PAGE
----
What you need to know about the Mini Budget

Yesterday, the Chancellor presented the 'Mini Budget', aimed at stimulating the recovery of the economy and specifically targeted the hospitality and housing market; which have been particularly affected by the COVID19 lockdown.


Whether the measures announced will be sufficient to kick-start these sectors remains to be seen, but if business and life is to return to normal then we have to start somewhere.


Significant cut in VAT

We have a significant cut in VAT from 20% to 5% from next Wednesday 15 July until 12 January 2021. This reduction will apply to food purchased from restaurants, cafes and pubs as well as accommodation in hotels, B&B's and caravan sites. It will also cover attractions including cinemas, theme parks and zoos. (Loud clapping was apparently heard from the penguins at London Zoo.)


'Eat out to help out' scheme

In addition to this, everyone in the country is being given an 'eating out discount' to encourage people to eat out at restaurants cafes and pubs during August. This will give a 50% discount on food and drinks up to a maximum of £10 per person if you eat out between Monday to Wednesday. August is a good choice, as half the population will be out of the country enjoying their long-overdue summer holidays. Businesses will be able to claim the money back with an assurance that the funds will be in their bank account within five working days.


Hospitality has been the hardest hit sector throughout lockdown and is where there is the most concern about redundancies particularly when furlough ends in October.


Housing sector & stamp duty

Concerning the housing sector, a stamp duty holiday will exist until 31 March 2021 for properties under £500k. The current limit is £125k. An average stamp duty bill of £4,500 will be saved as a result of this announcement. The increase in the exempt threshold is effective from today.


Employment & traineeships

Other announcements focused on jobs and training as it is the impact on employment; or rather unemployment, that the Government is most concerned about.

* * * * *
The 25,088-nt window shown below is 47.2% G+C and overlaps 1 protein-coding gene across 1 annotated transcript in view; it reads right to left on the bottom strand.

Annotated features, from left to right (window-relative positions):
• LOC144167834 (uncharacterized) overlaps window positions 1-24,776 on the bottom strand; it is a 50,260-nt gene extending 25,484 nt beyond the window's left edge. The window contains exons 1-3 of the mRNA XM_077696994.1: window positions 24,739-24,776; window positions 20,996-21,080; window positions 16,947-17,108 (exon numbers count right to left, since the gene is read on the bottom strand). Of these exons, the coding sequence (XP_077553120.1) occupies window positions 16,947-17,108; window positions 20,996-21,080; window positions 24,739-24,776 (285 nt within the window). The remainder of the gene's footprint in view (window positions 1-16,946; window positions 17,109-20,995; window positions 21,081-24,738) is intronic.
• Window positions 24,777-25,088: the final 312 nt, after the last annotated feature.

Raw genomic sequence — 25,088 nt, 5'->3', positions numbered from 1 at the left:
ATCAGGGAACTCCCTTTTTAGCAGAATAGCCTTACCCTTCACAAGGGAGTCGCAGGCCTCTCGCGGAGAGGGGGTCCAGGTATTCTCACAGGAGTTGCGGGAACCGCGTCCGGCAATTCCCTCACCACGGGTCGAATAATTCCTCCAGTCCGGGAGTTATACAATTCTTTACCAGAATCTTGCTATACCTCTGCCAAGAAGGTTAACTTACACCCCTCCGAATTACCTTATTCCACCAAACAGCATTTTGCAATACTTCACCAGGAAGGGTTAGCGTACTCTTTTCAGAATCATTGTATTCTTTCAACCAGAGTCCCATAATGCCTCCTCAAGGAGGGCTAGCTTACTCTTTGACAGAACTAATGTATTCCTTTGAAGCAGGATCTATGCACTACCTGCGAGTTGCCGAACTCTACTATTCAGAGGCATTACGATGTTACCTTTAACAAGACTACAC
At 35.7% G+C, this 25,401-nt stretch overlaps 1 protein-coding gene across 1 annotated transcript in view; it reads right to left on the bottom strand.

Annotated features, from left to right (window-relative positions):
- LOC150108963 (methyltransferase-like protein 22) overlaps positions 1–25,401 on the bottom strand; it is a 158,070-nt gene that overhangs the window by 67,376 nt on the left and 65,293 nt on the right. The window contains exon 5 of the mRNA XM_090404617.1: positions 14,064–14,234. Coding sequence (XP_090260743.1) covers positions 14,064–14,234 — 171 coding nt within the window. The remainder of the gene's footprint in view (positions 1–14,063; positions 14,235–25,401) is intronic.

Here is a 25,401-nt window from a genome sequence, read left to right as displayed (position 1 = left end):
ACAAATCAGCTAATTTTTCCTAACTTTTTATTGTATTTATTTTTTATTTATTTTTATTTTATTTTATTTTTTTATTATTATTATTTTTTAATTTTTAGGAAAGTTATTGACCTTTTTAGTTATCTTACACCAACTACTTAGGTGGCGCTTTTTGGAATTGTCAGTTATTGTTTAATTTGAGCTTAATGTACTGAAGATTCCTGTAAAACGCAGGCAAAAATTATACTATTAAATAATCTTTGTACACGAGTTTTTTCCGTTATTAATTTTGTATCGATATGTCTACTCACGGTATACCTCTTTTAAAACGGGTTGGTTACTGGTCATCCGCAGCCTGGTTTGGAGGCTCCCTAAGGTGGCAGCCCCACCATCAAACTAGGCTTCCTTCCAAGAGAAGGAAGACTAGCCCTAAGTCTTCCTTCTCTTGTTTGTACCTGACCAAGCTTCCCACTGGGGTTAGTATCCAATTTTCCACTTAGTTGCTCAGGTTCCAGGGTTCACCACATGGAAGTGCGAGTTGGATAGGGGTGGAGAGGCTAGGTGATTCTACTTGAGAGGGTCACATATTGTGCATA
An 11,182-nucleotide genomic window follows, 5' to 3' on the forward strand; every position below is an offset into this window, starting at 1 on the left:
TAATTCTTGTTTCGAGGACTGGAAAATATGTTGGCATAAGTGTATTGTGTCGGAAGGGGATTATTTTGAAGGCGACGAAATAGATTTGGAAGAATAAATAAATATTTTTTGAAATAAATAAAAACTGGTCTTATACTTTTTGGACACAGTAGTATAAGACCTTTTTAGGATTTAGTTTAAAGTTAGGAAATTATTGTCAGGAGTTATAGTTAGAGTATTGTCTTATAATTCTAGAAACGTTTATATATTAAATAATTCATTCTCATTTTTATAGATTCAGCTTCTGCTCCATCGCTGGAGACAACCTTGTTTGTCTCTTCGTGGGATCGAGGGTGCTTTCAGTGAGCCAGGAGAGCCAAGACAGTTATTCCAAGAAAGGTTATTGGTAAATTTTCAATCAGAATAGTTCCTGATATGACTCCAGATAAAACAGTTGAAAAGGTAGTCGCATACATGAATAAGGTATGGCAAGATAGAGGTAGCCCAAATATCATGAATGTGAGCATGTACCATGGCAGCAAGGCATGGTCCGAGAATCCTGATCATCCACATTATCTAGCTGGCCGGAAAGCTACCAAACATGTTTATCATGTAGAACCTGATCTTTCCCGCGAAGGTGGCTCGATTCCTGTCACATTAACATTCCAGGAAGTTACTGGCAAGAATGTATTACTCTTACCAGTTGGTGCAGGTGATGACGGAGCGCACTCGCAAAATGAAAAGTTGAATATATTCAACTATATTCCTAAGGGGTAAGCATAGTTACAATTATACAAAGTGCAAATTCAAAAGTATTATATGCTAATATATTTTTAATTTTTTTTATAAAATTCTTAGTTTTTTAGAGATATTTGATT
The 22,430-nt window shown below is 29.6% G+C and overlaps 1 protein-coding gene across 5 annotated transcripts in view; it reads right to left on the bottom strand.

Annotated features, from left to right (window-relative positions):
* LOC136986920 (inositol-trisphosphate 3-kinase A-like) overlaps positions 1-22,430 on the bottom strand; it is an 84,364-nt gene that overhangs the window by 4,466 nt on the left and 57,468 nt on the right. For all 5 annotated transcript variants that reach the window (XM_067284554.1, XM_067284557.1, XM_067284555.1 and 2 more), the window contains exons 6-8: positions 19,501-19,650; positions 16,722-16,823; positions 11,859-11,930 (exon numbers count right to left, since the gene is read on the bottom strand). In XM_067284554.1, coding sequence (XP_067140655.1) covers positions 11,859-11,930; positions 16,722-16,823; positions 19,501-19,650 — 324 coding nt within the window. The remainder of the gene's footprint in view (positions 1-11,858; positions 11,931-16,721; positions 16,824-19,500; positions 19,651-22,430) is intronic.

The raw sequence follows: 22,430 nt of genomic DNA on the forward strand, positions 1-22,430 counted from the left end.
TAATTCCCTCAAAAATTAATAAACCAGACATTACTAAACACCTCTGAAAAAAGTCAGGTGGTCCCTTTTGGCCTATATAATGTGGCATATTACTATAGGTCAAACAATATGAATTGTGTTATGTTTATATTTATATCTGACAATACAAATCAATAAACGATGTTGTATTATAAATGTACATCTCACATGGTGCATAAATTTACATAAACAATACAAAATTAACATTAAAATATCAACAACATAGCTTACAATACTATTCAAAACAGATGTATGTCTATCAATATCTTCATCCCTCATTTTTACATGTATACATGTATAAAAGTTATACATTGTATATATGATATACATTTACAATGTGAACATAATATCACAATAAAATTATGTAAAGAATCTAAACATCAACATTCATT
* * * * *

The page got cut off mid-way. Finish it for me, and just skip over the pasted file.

When furlough ends in October there were concerns that redundancies would increase dramatically. So a 'Job Retention Bonus' has been announced for employers of £1,000 per employee if they bring back furloughed workers who are then continuously employed until the end of January 2021. Employees must have earned an average of £520 per month in November, December and January for employers to qualify.


Also announced was a plan to create more traineeships with £1,000 per trainee available to employers capped at 10 jobs per firm.


A 'kickstart' scheme will subsidise employers up to 100% of the National Minimum wage for 16 - 24 year olds for six months working up to 25 hours per week. Employers will be able to top up the employees' pay.


Apprentices

The other main announcement was that for the next six months, the Government will pay businesses up to £2,000 for every new apprentice they take on. The figure is reduced to £1,500 for those aged over 25.


Some extreme measure for extraordinary times. But they are only a stopgap. We all need to get back into our workplaces and normal daily routine as soon as possible if the economy is to survive, let alone recover.

© Pink Affinity Limited (A member of Affinity Group)

Registered in England No. 04430398 | VAT Registration No. 787 4788 49 | Data Protection Registration No. Z7185875

  • LinkedIn
  • Facebook